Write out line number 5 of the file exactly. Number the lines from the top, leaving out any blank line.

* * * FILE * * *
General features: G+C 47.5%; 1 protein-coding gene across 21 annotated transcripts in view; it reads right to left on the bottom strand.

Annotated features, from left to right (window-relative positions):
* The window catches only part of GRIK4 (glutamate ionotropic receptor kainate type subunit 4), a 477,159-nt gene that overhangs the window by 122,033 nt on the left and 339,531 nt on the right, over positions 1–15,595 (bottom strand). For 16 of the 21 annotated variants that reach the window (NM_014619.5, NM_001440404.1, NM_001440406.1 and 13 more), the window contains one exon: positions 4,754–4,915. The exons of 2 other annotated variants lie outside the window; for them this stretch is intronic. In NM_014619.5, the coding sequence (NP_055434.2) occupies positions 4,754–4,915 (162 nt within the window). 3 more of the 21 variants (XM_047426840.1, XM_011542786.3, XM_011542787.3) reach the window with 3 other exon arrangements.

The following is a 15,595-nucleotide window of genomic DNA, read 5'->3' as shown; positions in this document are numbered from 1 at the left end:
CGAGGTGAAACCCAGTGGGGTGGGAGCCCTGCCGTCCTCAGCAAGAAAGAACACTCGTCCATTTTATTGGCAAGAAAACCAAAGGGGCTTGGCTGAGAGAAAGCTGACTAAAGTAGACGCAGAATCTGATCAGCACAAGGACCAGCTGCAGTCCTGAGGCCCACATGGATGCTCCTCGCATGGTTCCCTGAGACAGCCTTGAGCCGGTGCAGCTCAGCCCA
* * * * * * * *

CGAGGTGAAACCCAGTGGGGTGGGAGCCCTGCCGTCCTCAGCAAGAAAGAACACTCGTCCATTTTATTGGCAAGAAAACCAAAGGGGCTTGGCTGAGAGAAAGCTGACTAAAGTAGACGCAGAATCTGATCAGCACAAGGACCAGCTGCAGTCCTGAGGCCCACATGGATGCTCCTCGCATGGTTCCCTGAGACAGCCTTGAGCCGGTGCAGCTCAGCCCA